Purgatory Explained, Part 2, Chapter 20

detail of a painting of Saint Teresa of Avila by Peter Paul Rubens, Kunsthistorisches Museum, Vienna, AustriaArticle

Relief of the Souls through the Holy Sacrifice of the Mass – Saint Teresa and Bernardino de Mendoza – Multiplicity of Masses – Pomp of the Obsequies

Let us conclude what we have said relative to the Holy Sacrifice by what Saint Teresa relates concerning Bernardino de Mendoza. She gives this fact in the Book of Foundations, Chapter 10.

“On the Feast of All Souls, Don Bernardino de Mendoza had given a house and beautiful garden, situated in Madrid, to Saint Teresa, that she might found a monastery in honor of the Mother of God.” Two months after this, he was suddenly taken ill, and lost the power of speech, so that he could not make a Confession, though he gave many signs of contrition. “He died,” says Saint Teresa, “very shortly afterwards, and far from the place where I then was. But Our Lord spoke to me, and told me he was saved, though he had run a great risk; that mercy had been shown to him because of the donation to the convent of His Blessed Mother; but that his soul would not be freed from suffering until the first Mass was said in the new house. I felt so deeply the pains this soul was enduring, that although I was very desirous of accomplishing the foundation of Toledo, I left it at once for Valladolid on Saint Lawrence’s Day.

“One day, whilst I was in prayer at Medina del Campo, Our Lord told me to make all possible haste, for the soul of De Mendoza was a prey to the most intense suffering.

“I immediately ordered the masons to put up the walls of the convent without delay; but as this would take considerable time, I asked the Bishop for permission to make a temporary chapel for the use of the sisters which I had brought with me. This obtained, I had Mass offered; and at the moment I left my place to approach the Holy Table, I saw our benefactor, who, with hands joined and countenance all radiant, thanked me for having delivered him from Purgatory. Then I saw him enter Heaven. 1 was the more happy as I did not expect this. For although Our Lord had revealed to me that the deliverance of this soul would follow the celebration of the first Mass in the house, I thought that it must mean the first Mass when the Blessed Sacrament should be reserved there.”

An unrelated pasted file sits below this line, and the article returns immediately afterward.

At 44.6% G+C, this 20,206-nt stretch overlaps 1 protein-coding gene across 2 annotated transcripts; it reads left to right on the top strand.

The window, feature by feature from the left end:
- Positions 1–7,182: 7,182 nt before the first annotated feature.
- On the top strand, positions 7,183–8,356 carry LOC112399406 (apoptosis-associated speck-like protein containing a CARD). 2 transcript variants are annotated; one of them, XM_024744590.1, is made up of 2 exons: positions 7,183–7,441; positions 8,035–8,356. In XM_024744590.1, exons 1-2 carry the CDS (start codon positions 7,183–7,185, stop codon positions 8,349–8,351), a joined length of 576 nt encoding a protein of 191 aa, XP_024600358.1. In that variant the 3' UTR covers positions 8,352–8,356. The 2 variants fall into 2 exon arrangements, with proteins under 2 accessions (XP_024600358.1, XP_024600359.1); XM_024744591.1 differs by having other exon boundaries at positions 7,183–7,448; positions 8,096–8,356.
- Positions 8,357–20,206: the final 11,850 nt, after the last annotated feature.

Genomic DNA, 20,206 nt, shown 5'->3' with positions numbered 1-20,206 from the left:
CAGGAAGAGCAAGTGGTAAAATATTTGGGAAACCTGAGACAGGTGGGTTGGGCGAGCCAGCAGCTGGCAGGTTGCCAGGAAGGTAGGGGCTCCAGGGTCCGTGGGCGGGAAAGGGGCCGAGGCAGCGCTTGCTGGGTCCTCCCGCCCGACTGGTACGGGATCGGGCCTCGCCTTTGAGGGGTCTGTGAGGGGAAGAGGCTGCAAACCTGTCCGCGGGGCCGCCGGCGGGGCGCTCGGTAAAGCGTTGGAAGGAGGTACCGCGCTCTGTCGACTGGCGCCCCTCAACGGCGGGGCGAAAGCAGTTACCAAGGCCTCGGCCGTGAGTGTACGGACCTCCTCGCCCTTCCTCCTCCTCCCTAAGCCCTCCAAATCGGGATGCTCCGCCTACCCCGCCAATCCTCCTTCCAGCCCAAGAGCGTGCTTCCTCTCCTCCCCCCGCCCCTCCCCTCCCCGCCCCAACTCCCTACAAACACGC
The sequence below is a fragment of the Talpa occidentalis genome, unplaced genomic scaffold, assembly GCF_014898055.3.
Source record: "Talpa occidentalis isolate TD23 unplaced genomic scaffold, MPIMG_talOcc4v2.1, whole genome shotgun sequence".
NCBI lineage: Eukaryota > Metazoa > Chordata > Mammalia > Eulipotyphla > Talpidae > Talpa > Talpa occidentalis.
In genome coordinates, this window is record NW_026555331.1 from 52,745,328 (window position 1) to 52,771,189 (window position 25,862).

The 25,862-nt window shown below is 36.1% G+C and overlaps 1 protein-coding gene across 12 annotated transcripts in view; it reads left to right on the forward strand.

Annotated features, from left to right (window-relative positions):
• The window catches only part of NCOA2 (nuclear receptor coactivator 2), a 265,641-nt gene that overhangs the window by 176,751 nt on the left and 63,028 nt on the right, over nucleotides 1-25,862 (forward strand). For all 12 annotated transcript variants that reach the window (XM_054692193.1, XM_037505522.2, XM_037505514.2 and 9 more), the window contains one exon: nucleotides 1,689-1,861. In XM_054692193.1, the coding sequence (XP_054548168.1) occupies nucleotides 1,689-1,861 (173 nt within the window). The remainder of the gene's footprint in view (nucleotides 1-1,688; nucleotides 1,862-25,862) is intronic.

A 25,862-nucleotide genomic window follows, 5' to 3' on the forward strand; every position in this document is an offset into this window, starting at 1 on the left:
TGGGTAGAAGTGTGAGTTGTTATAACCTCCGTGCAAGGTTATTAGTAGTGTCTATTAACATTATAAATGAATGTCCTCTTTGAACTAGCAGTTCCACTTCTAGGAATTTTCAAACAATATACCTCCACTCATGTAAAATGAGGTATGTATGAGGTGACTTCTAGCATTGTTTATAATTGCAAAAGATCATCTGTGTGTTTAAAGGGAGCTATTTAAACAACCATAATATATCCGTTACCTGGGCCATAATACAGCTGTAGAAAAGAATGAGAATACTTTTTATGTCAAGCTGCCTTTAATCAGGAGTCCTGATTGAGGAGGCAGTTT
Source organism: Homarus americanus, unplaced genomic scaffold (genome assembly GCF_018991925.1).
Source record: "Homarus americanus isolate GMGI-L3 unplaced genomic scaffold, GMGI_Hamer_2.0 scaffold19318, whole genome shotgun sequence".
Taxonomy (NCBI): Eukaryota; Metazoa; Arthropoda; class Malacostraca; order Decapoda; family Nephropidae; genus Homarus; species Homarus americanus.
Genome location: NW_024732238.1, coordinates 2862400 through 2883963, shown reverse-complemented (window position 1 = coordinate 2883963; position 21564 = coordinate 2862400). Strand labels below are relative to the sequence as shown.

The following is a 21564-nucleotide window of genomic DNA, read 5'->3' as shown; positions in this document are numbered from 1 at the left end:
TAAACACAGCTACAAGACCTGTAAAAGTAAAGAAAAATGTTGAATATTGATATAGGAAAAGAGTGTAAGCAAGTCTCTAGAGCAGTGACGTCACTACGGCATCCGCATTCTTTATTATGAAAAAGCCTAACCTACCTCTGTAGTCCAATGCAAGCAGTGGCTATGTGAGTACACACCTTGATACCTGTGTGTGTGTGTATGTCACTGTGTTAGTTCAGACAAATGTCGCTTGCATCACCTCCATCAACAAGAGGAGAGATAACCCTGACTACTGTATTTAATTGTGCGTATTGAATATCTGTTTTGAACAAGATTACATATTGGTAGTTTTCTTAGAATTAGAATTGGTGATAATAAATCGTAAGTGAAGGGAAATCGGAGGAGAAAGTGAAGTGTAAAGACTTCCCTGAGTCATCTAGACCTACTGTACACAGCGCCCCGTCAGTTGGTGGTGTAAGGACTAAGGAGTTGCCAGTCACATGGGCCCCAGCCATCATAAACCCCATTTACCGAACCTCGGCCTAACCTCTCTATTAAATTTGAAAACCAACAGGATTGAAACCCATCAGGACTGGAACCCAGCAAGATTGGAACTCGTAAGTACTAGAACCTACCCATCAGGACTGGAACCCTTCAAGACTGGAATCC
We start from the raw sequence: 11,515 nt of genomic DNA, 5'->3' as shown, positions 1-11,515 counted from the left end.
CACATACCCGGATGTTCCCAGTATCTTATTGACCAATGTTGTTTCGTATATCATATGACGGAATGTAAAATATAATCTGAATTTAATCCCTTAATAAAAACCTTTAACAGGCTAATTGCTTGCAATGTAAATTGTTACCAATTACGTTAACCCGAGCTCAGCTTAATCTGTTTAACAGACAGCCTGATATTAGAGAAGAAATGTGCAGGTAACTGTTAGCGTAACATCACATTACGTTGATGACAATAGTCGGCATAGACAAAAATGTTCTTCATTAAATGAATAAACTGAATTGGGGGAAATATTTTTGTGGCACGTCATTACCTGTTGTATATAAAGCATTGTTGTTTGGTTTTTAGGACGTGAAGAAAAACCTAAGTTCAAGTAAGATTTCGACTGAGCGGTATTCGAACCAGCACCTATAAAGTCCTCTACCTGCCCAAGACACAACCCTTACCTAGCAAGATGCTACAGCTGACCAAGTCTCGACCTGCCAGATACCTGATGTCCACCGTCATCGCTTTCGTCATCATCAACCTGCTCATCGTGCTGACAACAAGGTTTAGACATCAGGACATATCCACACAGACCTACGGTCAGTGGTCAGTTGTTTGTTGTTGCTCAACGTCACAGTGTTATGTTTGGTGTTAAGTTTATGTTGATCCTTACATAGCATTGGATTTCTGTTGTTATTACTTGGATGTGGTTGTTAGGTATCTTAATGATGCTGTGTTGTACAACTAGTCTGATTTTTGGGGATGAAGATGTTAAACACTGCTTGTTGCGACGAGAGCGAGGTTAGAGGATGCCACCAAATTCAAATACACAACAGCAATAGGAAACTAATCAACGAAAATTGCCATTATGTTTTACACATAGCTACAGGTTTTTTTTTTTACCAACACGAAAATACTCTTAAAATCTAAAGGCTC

This beautiful incident shows us not only the efficacy of the Holy Sacrifice of the Mass, but also the tender goodness with which Jesus interests Himself in favor of the holy souls, even condescending to solicit our suffrages in their behalf.

But since the Divine Sacrifice is of such value, it may here be asked if a large number of Masses procures for the souls more relief than a smaller number, whose defect is supplied only by magnificent obsequies and abundant alms? The answer to this question may be inferred from the spirit of the Church, which is the spirit of Jesus Christ Himself, and the expression of His Will.

Now the Church advises the faithful to have prayers said for the dead, to give alms, and perform other good works, to apply indulgences to them, but especially to have Holy Mass celebrated, and to assist thereat. Whilst giving the first place to the Divine Sacrifice, she approves and makes use of various kinds of suffrages, according to the circumstances, devotion, or social condition of the deceased or his heirs.

It is a Catholic custom religiously observed from the remotest antiquity to have Mass celebrated for the dead with solemn ceremonies, and a funeral with as much pomp as their means will allow. The expense of this is an alms given to the Church, an alms which, in the eyes of God, greatly enhances the price of the Holy Sacrifice, and its satisfactory value for the deceased.

It is well, however, so to regulate the funeral expenses, that a sufficient sum be left for a certain number of Masses, and also to give alms to the poor.

That which must be avoided is, to lose sight of the Christian character of funerals, and to look upon the funeral service less as a great act of religion than a display of worldly vanity.

What must be further avoided are the profane mourning emblems which are not comformable to Christian tradition, such as the wreaths of flowers, with which, at a great expense, they load the coffins of the dead. This is an innovation justly disapproved by the Church, to which Jesus Christ has entrusted the care of religious rites and ceremonies, not excepting funeral ceremonies. Those of which she makes use at the death of her children are venerable by their antiquity, full of meaning and consolation. All that presents itself to the eyes of the faithful on such occasions, the cross and the holy water, the lights and the incense, the tears and prayers, breathe compassion for the poor souls, faith in the Divine Mercy, and the hope of immortality.

What is there of all this in the cold wreaths of violet? They say nothing to the Christian soul; they are but profane emblems of this mortal life, that contrast strangely with the cross, and which are foreign to the rites of the Catholic Church.

MLA Citation